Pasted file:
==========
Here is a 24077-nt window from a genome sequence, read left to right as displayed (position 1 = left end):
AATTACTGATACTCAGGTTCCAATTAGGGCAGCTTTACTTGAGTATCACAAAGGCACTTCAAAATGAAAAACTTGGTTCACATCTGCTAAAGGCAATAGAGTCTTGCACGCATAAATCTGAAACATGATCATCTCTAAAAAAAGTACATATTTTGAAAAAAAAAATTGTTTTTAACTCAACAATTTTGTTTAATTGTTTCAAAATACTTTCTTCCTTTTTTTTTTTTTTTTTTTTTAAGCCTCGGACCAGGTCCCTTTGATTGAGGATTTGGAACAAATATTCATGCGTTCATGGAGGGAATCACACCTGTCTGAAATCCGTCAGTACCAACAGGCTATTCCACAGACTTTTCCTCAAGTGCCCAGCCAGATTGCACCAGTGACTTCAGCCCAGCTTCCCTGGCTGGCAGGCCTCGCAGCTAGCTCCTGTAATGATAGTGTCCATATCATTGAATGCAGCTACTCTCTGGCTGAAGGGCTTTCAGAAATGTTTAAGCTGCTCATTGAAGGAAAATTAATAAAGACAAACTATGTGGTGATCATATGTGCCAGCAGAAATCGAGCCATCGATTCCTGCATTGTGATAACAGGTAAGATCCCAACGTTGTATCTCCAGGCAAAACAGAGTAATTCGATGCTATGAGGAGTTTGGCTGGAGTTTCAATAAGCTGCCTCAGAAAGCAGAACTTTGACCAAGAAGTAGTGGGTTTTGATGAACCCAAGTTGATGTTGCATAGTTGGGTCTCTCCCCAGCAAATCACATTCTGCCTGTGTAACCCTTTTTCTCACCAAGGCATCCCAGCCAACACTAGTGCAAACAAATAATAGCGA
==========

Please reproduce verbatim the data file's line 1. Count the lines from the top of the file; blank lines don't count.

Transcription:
Here is a 24077-nt window from a genome sequence, read left to right as displayed (position 1 = left end):